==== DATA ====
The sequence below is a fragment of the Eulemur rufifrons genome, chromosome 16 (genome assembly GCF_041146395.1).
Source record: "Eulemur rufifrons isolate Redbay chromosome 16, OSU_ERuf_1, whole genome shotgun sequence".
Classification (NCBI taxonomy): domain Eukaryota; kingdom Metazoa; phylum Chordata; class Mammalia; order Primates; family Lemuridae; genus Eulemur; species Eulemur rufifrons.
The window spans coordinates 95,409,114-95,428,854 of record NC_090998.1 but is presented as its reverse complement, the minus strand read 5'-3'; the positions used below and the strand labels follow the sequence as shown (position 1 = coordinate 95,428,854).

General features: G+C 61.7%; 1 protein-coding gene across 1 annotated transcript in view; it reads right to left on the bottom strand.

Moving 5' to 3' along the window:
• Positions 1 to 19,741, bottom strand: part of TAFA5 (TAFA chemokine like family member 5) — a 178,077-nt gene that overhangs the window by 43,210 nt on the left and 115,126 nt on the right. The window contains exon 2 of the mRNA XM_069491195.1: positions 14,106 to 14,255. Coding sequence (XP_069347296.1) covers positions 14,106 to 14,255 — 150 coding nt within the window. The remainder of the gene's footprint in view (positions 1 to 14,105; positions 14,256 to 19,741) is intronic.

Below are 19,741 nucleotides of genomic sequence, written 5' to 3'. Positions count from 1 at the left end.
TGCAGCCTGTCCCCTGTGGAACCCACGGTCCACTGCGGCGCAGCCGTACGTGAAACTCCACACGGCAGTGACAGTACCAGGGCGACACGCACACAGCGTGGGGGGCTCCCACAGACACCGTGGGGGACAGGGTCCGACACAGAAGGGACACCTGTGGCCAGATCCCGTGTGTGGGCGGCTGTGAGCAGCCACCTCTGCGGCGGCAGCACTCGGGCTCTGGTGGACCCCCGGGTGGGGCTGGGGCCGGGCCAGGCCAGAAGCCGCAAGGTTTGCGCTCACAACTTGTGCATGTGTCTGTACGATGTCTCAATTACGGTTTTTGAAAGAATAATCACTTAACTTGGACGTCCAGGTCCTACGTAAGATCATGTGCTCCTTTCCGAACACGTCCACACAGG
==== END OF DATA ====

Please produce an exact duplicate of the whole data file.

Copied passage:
The sequence below is a fragment of the Eulemur rufifrons genome, chromosome 16 (genome assembly GCF_041146395.1).
Source record: "Eulemur rufifrons isolate Redbay chromosome 16, OSU_ERuf_1, whole genome shotgun sequence".
Classification (NCBI taxonomy): domain Eukaryota; kingdom Metazoa; phylum Chordata; class Mammalia; order Primates; family Lemuridae; genus Eulemur; species Eulemur rufifrons.
The window spans coordinates 95,409,114-95,428,854 of record NC_090998.1 but is presented as its reverse complement, the minus strand read 5'-3'; the positions used below and the strand labels follow the sequence as shown (position 1 = coordinate 95,428,854).

General features: G+C 61.7%; 1 protein-coding gene across 1 annotated transcript in view; it reads right to left on the bottom strand.

Moving 5' to 3' along the window:
• Positions 1 to 19,741, bottom strand: part of TAFA5 (TAFA chemokine like family member 5) — a 178,077-nt gene that overhangs the window by 43,210 nt on the left and 115,126 nt on the right. The window contains exon 2 of the mRNA XM_069491195.1: positions 14,106 to 14,255. Coding sequence (XP_069347296.1) covers positions 14,106 to 14,255 — 150 coding nt within the window. The remainder of the gene's footprint in view (positions 1 to 14,105; positions 14,256 to 19,741) is intronic.

Below are 19,741 nucleotides of genomic sequence, written 5' to 3'. Positions count from 1 at the left end.
TGCAGCCTGTCCCCTGTGGAACCCACGGTCCACTGCGGCGCAGCCGTACGTGAAACTCCACACGGCAGTGACAGTACCAGGGCGACACGCACACAGCGTGGGGGGCTCCCACAGACACCGTGGGGGACAGGGTCCGACACAGAAGGGACACCTGTGGCCAGATCCCGTGTGTGGGCGGCTGTGAGCAGCCACCTCTGCGGCGGCAGCACTCGGGCTCTGGTGGACCCCCGGGTGGGGCTGGGGCCGGGCCAGGCCAGAAGCCGCAAGGTTTGCGCTCACAACTTGTGCATGTGTCTGTACGATGTCTCAATTACGGTTTTTGAAAGAATAATCACTTAACTTGGACGTCCAGGTCCTACGTAAGATCATGTGCTCCTTTCCGAACACGTCCACACAGG